The Big Idea: In God’s perfect timing, Jesus’ death, resurrection and ascension will resul t in peace for the followers of Jesus in the midst of tribulation.

Photo. Sr Blick, pacific coast, 2011

IX. The Sermon: Are We There Yet? – Rev. Kyle McClellan, Senior Minister, Grace Presbyterian Church. The Sermon Passage: John 16:16-33

Intro. We are a time-obsessed culture who would take 30 hour work days if we could. But Jesus here is intentionally vague on time. Why does he do that? Why do we war and strive that we control our own time?

The Big Idea: In God’s perfect timing, Jesus’ death, resurrection and ascension will result in peace for the followers of Jesus in the midst of tribulation.

I. In a little while . . . (vv. 16-22).
What is this vague reference to time? It sounds like a car ride with kids asking if we are there yet. This phrase is used 7 times in this passage. The disciples don’t get it. Jesus is talking about his death and resurrection. The world will rejoice because their troublemaker is gone. The disciples will be mourning this but because he will rise in three days, their morning will turn to great joy. When will that happen? In a little while.

II. In THAT day . . . (vv. 23-24, 26-28).
“Christ resurrected from the grave, just to tell death, ‘excuse me.'” YouTube video, Why I hate religion, but love Christ.

V17. Jesus says he is not going to be there any longer to answer their questions because a he is ascending to heaven. V24.

III. THE hour is coming . . . (vv. 25, 29-32).
How can Christ leave a group of people that will reject him and flee and say that they will receive joy?

The joy that they will receive from Jesus is not tied to their performance. Rather it is tied to Christ’s performance.

How about you? It is not your self sufficiency that can somehow bring you this joy. It is only His performance for you. Your performance is awful. The disciples will scatter when Jesus is crucified and perform miserably.

IV. The resulting paradox (v. 33).
Jesus just said that you will have shalom / peace – not based on your own performance. However, he says you will find much trouble in the world. But, be encouraged – Christ tells us that he wins. It’s like watching the 1994 championship where Nebraska almost loses. It is not nerve wracking to see it replayed now because we know who wins.

Can we repent of our desire to run things instead of God, thinking we would do better?

The passage.
16 “A little while, and you will see me no longer; and again a little while, and you will see me.” 17 So some of his disciples said to one another, “What is this that he says to us, ‘A little while, and you will not see me, and again a little while, and you will see me’; and, ‘because I am going to the Father’?” 18 So they were saying, “What does he mean by ‘a little while’? We do not know what he is talking about.” 19 Jesus knew that they wanted to ask him, so he said to them, “Is this what you are asking yourselves, what I meant by saying, ‘A little while and you will not see me, and again a little while and you will see me’? 20 Truly, truly, I say to you, you will weep and lament, but the world will rejoice. You will be sorrowful, but your sorrow will turn into joy. 21 When a woman is giving birth, she has sorrow because her hour has come, but when she has delivered the baby, she no longer remembers the anguish, for joy that a human being has been born into the world. 22 So also you have sorrow now, but I will see you again, and your hearts will rejoice, and no one will take your joy from you. 23 In that day you will ask nothing of me. Truly, truly, I say to you, whatever you ask of the Father in my name, he will give it to you. 24 Until now you have asked nothing in my name. Ask, and you will receive, that your joy may be full.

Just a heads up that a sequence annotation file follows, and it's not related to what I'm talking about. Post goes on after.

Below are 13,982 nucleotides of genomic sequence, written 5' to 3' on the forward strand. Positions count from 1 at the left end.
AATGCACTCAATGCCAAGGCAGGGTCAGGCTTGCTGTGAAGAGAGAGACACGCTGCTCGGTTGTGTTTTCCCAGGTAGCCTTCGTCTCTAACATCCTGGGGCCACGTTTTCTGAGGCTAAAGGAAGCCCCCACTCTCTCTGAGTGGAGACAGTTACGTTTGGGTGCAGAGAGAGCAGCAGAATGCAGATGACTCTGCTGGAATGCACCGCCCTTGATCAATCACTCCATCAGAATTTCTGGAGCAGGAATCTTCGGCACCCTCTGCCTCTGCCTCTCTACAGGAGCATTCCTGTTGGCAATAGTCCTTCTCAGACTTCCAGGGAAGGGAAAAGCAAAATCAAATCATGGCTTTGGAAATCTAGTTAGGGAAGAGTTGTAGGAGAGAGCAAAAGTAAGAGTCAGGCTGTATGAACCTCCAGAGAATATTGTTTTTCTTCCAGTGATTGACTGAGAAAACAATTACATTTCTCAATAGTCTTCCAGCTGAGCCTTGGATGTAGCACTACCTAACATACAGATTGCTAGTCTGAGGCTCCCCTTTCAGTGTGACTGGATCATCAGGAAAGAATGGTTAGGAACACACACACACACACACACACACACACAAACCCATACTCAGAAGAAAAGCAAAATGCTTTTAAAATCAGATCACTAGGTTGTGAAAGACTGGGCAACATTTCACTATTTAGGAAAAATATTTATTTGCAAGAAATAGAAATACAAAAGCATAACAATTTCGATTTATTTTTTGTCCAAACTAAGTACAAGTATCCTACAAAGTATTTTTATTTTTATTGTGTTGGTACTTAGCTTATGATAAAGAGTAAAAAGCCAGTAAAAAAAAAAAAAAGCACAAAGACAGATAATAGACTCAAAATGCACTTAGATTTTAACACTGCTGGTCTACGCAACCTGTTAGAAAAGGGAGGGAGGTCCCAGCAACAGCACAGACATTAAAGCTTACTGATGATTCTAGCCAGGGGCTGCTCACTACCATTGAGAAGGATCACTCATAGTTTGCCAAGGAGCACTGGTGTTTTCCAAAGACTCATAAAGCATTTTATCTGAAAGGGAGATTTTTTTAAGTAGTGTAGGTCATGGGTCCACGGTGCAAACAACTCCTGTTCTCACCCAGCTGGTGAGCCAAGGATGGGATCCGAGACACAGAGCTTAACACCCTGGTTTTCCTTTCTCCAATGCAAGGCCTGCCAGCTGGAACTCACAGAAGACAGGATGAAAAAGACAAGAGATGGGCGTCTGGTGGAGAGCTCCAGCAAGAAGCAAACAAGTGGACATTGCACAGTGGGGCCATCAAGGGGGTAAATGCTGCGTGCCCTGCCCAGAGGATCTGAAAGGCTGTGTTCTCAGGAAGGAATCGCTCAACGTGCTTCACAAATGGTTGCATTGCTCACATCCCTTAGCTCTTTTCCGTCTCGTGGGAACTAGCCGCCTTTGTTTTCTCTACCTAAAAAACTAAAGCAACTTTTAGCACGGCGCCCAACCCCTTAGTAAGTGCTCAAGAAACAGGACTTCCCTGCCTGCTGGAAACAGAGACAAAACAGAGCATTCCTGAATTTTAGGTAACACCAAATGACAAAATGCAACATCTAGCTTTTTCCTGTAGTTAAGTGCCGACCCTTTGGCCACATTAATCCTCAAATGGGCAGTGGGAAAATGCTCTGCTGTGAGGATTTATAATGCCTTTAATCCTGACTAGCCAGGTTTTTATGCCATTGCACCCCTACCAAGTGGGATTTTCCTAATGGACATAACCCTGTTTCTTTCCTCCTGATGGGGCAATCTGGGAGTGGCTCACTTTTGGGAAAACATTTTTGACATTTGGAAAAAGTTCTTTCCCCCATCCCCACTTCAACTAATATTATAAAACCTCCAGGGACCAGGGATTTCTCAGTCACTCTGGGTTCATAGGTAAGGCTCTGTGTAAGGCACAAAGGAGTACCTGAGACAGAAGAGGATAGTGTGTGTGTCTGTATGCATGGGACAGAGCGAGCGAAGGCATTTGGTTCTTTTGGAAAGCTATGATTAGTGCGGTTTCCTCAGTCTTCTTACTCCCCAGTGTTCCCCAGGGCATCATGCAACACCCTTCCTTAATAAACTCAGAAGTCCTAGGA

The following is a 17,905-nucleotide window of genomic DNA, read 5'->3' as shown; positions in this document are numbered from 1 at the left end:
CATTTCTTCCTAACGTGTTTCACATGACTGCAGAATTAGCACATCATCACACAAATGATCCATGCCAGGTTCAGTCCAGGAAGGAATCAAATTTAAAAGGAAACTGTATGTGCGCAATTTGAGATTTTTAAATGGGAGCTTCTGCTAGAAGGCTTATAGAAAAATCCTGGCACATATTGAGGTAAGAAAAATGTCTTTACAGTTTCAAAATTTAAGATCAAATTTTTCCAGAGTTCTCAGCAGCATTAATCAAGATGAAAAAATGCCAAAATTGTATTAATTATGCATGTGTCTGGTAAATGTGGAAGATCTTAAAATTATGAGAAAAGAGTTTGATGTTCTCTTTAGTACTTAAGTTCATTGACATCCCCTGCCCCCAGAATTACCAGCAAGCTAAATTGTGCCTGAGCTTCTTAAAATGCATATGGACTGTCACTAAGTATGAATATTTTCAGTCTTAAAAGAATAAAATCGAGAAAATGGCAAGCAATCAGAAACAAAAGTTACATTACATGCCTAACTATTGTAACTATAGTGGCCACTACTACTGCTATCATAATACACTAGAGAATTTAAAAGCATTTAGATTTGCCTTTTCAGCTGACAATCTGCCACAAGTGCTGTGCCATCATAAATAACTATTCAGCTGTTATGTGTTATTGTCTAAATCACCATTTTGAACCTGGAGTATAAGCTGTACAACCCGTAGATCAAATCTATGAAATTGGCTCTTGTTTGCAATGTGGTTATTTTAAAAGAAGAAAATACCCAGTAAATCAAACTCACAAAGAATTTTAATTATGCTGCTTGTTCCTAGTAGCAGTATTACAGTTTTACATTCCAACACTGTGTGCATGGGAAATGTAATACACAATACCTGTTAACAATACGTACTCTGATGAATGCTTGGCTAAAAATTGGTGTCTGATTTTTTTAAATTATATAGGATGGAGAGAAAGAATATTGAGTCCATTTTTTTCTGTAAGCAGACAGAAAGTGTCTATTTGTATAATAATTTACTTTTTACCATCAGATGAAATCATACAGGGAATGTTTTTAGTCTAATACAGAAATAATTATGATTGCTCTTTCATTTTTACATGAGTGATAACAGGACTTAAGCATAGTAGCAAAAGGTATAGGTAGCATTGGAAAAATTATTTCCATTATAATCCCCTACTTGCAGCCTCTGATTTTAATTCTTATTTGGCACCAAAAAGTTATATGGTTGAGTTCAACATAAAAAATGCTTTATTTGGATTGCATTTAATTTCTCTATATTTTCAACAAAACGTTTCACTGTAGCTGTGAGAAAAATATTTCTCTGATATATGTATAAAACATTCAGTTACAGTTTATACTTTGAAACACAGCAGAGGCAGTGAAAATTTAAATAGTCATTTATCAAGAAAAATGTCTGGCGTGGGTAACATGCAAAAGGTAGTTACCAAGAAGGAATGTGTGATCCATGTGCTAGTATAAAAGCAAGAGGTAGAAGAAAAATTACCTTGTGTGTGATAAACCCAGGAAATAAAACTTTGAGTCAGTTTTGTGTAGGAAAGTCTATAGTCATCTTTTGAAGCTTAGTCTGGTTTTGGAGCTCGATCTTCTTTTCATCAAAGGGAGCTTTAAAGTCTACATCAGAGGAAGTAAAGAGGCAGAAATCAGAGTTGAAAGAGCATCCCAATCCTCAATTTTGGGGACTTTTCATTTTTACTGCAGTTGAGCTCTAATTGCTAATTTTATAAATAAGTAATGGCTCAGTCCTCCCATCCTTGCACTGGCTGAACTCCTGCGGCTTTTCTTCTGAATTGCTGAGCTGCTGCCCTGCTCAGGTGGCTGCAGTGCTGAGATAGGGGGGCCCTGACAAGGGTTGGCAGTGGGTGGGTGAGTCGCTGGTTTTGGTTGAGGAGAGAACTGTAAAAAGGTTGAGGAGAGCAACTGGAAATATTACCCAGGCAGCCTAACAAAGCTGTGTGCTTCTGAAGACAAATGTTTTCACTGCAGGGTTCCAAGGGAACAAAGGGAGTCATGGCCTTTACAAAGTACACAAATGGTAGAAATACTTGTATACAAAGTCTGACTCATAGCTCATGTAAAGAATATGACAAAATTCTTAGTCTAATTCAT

25 “I have said these things to you in figures of speech. The hour is coming when I will no longer speak to you in figures of speech but will tell you plainly about the Father. 26 In that day you will ask in my name, and I do not say to you that I will ask the Father on your behalf; 27 for the Father himself loves you, because you have loved me and have believed that I came from God. 28 I came from the Father and have come into the world, and now I am leaving the world and going to the Father.”

29 His disciples said, “Ah, now you are speaking plainly and not using figurative speech! 30 Now we know that you know all things and do not need anyone to question you; this is why we believe that you came from God.” 31 Jesus answered them, “Do you now believe? 32 Behold, the hour is coming, indeed it has come, when you will be scattered, each to his own home, and will leave me alone. Yet I am not alone, for the Father is with me. 33 I have said these things to you, that in me you may have peace. In the world you will have tribulation. But take heart; I have overcome the world.”

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